I couldn’t go any longer without writing something about Spanish food culture. It is one of the great pleasures of being here.
So far, I have found very few places where you actually eat badly, whatever the price point. Sure, the standards of environment, service and in some cases health and safety vary substantially, even more so the price, but the basic quality of the food is generally good or excellent. I recently spent a few days in Barcelona and even there we were able to have a ‘menú del dia’ – 3 course meal with wine and/or coffee – for less than €15, and be very satisfied, both in quality and quantity (especially the latter – another characteristic of Spanish food culture).
The same cannot be said for the UK, though in the South East of England, at least, things are an awful lot better than they used to be (though prices are much higher), not least, I reckon, because many places are now run by foreigners… (Don’t get me wrong I think English food is much maligned and these days usually without good reason, and I enjoy a pie and a pint as much as the next Englishman.)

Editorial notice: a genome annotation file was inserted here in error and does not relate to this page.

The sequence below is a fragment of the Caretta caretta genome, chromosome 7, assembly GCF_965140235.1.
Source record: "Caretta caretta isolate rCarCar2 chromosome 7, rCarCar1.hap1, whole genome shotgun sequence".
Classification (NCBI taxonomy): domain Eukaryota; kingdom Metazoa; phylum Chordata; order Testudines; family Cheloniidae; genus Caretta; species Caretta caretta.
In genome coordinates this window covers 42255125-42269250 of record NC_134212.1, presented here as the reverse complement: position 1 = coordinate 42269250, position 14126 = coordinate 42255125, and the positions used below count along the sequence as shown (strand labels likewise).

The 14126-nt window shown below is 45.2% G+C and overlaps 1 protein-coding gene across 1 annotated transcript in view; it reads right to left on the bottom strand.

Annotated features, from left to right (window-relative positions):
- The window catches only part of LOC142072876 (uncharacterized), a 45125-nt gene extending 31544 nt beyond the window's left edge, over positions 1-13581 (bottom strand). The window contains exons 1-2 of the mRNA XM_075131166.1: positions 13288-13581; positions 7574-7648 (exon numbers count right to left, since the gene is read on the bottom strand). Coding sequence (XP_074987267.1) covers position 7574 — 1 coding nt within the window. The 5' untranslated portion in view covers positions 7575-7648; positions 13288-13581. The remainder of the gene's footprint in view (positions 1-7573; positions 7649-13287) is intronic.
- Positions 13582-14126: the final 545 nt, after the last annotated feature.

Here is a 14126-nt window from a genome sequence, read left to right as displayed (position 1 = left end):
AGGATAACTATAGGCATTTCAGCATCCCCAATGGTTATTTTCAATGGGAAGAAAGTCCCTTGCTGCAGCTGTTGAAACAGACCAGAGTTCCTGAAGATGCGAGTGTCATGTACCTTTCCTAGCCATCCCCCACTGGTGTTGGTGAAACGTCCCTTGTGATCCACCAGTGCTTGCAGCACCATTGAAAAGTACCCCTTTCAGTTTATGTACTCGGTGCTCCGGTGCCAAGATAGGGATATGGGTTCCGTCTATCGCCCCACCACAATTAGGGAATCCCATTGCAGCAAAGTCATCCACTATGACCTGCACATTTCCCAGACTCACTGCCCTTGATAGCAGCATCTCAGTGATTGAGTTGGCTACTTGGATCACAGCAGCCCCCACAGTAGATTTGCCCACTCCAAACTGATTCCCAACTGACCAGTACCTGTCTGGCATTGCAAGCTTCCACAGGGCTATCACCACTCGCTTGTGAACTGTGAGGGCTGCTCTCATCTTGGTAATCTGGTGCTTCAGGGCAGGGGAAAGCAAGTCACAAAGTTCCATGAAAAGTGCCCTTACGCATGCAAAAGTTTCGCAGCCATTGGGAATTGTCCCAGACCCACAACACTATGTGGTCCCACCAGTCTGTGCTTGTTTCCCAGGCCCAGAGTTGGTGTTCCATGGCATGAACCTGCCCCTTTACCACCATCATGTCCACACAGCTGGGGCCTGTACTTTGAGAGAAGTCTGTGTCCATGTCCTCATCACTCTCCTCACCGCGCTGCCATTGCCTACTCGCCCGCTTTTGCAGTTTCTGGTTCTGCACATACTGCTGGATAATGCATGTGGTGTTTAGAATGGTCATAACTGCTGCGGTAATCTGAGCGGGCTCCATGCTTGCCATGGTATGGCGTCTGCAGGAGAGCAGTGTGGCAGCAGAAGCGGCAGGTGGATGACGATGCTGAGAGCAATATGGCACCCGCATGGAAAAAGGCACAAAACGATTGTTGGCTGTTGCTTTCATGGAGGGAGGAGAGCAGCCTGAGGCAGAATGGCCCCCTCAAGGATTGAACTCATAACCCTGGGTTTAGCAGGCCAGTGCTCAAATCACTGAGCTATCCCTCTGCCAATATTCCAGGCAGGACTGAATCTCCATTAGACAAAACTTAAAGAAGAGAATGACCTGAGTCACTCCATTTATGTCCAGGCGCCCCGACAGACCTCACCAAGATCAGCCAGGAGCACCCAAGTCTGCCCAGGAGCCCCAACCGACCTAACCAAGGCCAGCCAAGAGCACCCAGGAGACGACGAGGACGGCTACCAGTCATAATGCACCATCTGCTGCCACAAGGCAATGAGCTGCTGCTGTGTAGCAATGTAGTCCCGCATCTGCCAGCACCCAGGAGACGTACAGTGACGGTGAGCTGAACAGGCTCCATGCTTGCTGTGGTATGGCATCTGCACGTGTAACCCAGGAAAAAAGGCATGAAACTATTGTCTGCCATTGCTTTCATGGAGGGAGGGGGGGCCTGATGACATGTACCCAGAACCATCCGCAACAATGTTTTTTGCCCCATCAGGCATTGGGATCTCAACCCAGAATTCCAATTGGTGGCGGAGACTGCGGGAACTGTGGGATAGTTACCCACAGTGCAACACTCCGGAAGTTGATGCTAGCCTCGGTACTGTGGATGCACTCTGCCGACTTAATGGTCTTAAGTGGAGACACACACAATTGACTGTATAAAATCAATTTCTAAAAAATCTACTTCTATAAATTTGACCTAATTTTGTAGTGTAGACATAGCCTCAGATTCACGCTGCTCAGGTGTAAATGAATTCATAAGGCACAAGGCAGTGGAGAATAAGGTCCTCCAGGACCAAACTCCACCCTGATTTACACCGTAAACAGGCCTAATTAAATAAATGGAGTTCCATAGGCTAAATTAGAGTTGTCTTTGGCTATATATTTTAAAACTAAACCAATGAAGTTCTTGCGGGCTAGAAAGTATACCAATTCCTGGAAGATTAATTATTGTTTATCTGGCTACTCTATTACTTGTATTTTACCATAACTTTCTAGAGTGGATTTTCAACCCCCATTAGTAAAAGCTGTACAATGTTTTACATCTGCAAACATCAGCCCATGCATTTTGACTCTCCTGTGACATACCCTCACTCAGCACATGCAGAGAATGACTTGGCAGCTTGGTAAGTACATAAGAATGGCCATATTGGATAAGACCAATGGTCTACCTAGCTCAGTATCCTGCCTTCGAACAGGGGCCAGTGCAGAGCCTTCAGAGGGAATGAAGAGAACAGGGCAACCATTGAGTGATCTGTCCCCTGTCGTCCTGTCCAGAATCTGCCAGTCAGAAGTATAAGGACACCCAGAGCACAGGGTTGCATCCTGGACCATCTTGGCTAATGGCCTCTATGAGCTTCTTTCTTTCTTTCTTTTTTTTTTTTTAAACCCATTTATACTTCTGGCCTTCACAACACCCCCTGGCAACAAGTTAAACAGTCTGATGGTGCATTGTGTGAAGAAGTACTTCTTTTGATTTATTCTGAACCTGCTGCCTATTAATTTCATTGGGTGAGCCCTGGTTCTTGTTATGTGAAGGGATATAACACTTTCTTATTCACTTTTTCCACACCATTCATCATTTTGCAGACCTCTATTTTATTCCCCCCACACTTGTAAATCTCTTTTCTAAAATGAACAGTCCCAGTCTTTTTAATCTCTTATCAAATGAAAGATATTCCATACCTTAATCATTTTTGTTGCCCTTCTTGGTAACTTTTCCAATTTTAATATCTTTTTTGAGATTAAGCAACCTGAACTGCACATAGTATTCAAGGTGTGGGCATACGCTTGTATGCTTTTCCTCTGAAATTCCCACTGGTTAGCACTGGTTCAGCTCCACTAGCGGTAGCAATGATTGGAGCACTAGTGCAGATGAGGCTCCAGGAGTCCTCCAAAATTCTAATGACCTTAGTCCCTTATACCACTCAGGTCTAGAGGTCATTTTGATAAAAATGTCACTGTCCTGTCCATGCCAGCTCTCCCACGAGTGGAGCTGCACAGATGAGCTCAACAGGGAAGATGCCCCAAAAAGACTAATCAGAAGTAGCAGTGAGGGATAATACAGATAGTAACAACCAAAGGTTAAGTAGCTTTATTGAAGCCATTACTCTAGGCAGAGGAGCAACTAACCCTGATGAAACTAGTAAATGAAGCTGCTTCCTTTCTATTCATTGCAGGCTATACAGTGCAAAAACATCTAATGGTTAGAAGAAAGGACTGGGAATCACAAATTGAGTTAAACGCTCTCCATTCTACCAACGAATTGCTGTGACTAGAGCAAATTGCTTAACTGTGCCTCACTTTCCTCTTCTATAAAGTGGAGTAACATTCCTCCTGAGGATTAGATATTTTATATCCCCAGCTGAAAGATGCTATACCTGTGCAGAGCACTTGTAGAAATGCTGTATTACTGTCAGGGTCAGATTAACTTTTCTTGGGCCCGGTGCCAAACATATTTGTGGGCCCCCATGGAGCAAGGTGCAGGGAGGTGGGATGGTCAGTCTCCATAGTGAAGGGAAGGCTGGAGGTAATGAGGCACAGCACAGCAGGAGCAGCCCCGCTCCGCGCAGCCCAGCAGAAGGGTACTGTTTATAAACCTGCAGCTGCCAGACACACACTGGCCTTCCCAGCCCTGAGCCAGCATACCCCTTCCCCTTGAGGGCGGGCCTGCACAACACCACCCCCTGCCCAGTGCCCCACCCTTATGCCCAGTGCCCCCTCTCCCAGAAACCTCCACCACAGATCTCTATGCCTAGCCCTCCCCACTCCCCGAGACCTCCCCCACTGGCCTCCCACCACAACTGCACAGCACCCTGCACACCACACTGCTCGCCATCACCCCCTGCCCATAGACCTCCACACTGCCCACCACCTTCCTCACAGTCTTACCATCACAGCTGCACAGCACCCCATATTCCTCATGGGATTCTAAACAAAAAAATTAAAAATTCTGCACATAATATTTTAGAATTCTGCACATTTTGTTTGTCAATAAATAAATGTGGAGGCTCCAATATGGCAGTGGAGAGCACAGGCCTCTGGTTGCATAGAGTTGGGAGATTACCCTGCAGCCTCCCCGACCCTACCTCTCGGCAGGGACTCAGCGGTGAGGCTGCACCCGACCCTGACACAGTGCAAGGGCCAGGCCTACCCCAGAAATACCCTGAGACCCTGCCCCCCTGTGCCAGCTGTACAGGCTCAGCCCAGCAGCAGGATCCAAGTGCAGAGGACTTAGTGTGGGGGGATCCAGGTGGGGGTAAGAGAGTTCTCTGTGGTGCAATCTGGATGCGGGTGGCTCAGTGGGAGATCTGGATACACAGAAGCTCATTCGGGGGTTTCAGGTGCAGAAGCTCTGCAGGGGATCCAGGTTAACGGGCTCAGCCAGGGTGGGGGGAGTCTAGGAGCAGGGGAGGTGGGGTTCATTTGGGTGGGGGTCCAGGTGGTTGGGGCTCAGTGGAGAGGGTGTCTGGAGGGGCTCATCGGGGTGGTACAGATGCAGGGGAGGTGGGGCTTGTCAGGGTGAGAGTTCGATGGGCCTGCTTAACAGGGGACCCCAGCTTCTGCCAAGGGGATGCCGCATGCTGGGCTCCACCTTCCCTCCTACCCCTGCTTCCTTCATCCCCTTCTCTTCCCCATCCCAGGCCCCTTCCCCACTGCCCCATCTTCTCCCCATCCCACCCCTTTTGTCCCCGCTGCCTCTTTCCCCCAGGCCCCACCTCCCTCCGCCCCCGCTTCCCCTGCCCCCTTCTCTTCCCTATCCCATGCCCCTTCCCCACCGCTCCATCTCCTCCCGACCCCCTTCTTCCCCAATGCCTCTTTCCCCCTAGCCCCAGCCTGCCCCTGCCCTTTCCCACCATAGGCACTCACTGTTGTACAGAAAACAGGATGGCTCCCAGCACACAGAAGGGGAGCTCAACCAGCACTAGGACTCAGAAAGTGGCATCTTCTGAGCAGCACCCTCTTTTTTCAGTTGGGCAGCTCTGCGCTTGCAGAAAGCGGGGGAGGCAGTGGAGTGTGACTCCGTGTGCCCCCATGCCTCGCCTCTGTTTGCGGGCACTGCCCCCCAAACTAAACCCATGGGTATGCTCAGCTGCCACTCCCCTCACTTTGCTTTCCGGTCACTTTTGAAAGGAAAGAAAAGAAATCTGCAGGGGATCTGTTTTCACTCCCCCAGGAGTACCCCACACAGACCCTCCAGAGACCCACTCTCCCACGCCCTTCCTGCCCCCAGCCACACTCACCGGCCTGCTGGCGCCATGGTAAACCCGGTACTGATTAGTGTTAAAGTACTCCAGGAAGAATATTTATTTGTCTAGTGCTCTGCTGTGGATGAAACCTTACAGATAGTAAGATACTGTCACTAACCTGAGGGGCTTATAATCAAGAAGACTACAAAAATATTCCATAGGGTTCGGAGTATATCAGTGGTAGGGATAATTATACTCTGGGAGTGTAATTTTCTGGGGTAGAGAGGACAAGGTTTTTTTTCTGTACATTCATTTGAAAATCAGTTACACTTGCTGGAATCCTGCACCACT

The consistent quality here is down to Spanish food culture and the famous Mediterranean diet, which, although as in many western cultures is afflicted by the modern disease of convenience and disconnection from production, is still alive and well. It is still possible to walk down the street and find butchers, greengrocers/small fruit and veg markets and fishmongers. And while many of the younger generation now buys gazpacho and mayonnaise ready made, ready meals have not really taken off and the new wave of healthy eating seems to be rolling in before the unhealthy tide fully came in.
Spanish food culture was high on my list of reasons for wanting to come (back) to live here. That and the wine – you can still get a superb bottle of local vino for under €4. It’s the ‘little’ things in life, which combined with the climate make daily life here so much less stressful and more enjoyable than living the rat race in the UK.